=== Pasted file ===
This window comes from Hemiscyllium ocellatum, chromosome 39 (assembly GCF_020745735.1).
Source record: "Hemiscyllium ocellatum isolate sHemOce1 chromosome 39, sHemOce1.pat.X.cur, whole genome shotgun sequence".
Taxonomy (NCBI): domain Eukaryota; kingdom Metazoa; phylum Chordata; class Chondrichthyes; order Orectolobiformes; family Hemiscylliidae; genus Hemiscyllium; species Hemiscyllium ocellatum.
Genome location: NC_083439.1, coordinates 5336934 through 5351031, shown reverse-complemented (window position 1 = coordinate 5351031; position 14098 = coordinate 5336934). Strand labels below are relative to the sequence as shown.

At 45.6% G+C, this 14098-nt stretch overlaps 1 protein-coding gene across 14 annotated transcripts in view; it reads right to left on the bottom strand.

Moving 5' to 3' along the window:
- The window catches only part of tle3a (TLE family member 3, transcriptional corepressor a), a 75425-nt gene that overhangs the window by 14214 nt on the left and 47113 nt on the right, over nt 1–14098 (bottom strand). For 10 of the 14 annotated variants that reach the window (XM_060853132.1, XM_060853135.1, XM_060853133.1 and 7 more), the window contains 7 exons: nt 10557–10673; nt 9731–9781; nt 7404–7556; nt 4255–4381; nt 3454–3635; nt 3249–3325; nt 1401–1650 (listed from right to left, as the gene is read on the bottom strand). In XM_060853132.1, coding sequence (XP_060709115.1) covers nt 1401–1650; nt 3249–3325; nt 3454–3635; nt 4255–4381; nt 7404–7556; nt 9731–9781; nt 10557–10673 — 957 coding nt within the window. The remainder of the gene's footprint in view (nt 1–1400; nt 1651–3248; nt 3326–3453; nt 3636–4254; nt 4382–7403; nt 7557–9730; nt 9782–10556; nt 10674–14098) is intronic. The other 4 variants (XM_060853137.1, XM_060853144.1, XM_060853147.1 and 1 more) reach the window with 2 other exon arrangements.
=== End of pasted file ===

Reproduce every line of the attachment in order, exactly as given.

This window comes from Hemiscyllium ocellatum, chromosome 39 (assembly GCF_020745735.1).
Source record: "Hemiscyllium ocellatum isolate sHemOce1 chromosome 39, sHemOce1.pat.X.cur, whole genome shotgun sequence".
Taxonomy (NCBI): domain Eukaryota; kingdom Metazoa; phylum Chordata; class Chondrichthyes; order Orectolobiformes; family Hemiscylliidae; genus Hemiscyllium; species Hemiscyllium ocellatum.
Genome location: NC_083439.1, coordinates 5336934 through 5351031, shown reverse-complemented (window position 1 = coordinate 5351031; position 14098 = coordinate 5336934). Strand labels below are relative to the sequence as shown.

At 45.6% G+C, this 14098-nt stretch overlaps 1 protein-coding gene across 14 annotated transcripts in view; it reads right to left on the bottom strand.

Moving 5' to 3' along the window:
- The window catches only part of tle3a (TLE family member 3, transcriptional corepressor a), a 75425-nt gene that overhangs the window by 14214 nt on the left and 47113 nt on the right, over nt 1–14098 (bottom strand). For 10 of the 14 annotated variants that reach the window (XM_060853132.1, XM_060853135.1, XM_060853133.1 and 7 more), the window contains 7 exons: nt 10557–10673; nt 9731–9781; nt 7404–7556; nt 4255–4381; nt 3454–3635; nt 3249–3325; nt 1401–1650 (listed from right to left, as the gene is read on the bottom strand). In XM_060853132.1, coding sequence (XP_060709115.1) covers nt 1401–1650; nt 3249–3325; nt 3454–3635; nt 4255–4381; nt 7404–7556; nt 9731–9781; nt 10557–10673 — 957 coding nt within the window. The remainder of the gene's footprint in view (nt 1–1400; nt 1651–3248; nt 3326–3453; nt 3636–4254; nt 4382–7403; nt 7557–9730; nt 9782–10556; nt 10674–14098) is intronic. The other 4 variants (XM_060853137.1, XM_060853144.1, XM_060853147.1 and 1 more) reach the window with 2 other exon arrangements.